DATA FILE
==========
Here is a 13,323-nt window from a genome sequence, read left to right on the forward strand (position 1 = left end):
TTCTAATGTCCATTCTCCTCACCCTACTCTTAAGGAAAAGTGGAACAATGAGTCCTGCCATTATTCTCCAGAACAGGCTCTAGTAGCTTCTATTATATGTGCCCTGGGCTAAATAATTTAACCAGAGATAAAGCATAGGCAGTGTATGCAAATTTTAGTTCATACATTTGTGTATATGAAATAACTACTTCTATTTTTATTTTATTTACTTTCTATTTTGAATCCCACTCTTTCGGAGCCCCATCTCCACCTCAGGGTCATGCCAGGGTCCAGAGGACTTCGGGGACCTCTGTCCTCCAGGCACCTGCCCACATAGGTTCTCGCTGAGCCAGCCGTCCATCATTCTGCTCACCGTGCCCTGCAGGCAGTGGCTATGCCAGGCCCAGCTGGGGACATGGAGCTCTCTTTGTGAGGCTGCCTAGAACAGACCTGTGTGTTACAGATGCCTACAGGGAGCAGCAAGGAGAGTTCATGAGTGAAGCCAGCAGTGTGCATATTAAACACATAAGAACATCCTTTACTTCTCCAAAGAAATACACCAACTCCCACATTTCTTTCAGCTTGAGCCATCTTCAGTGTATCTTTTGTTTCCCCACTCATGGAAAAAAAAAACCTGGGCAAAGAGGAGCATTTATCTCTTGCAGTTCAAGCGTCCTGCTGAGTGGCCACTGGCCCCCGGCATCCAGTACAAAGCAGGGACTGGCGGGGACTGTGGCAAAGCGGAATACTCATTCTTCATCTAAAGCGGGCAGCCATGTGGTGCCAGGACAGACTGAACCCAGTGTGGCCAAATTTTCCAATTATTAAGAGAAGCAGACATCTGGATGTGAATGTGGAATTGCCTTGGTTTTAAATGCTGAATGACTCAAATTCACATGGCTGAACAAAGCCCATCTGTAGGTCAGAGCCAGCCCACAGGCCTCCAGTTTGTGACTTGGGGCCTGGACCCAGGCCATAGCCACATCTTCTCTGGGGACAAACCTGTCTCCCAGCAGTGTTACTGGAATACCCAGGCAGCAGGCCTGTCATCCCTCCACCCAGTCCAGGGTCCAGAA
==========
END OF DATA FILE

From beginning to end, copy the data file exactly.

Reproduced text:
Here is a 13,323-nt window from a genome sequence, read left to right on the forward strand (position 1 = left end):
TTCTAATGTCCATTCTCCTCACCCTACTCTTAAGGAAAAGTGGAACAATGAGTCCTGCCATTATTCTCCAGAACAGGCTCTAGTAGCTTCTATTATATGTGCCCTGGGCTAAATAATTTAACCAGAGATAAAGCATAGGCAGTGTATGCAAATTTTAGTTCATACATTTGTGTATATGAAATAACTACTTCTATTTTTATTTTATTTACTTTCTATTTTGAATCCCACTCTTTCGGAGCCCCATCTCCACCTCAGGGTCATGCCAGGGTCCAGAGGACTTCGGGGACCTCTGTCCTCCAGGCACCTGCCCACATAGGTTCTCGCTGAGCCAGCCGTCCATCATTCTGCTCACCGTGCCCTGCAGGCAGTGGCTATGCCAGGCCCAGCTGGGGACATGGAGCTCTCTTTGTGAGGCTGCCTAGAACAGACCTGTGTGTTACAGATGCCTACAGGGAGCAGCAAGGAGAGTTCATGAGTGAAGCCAGCAGTGTGCATATTAAACACATAAGAACATCCTTTACTTCTCCAAAGAAATACACCAACTCCCACATTTCTTTCAGCTTGAGCCATCTTCAGTGTATCTTTTGTTTCCCCACTCATGGAAAAAAAAAACCTGGGCAAAGAGGAGCATTTATCTCTTGCAGTTCAAGCGTCCTGCTGAGTGGCCACTGGCCCCCGGCATCCAGTACAAAGCAGGGACTGGCGGGGACTGTGGCAAAGCGGAATACTCATTCTTCATCTAAAGCGGGCAGCCATGTGGTGCCAGGACAGACTGAACCCAGTGTGGCCAAATTTTCCAATTATTAAGAGAAGCAGACATCTGGATGTGAATGTGGAATTGCCTTGGTTTTAAATGCTGAATGACTCAAATTCACATGGCTGAACAAAGCCCATCTGTAGGTCAGAGCCAGCCCACAGGCCTCCAGTTTGTGACTTGGGGCCTGGACCCAGGCCATAGCCACATCTTCTCTGGGGACAAACCTGTCTCCCAGCAGTGTTACTGGAATACCCAGGCAGCAGGCCTGTCATCCCTCCACCCAGTCCAGGGTCCAGAA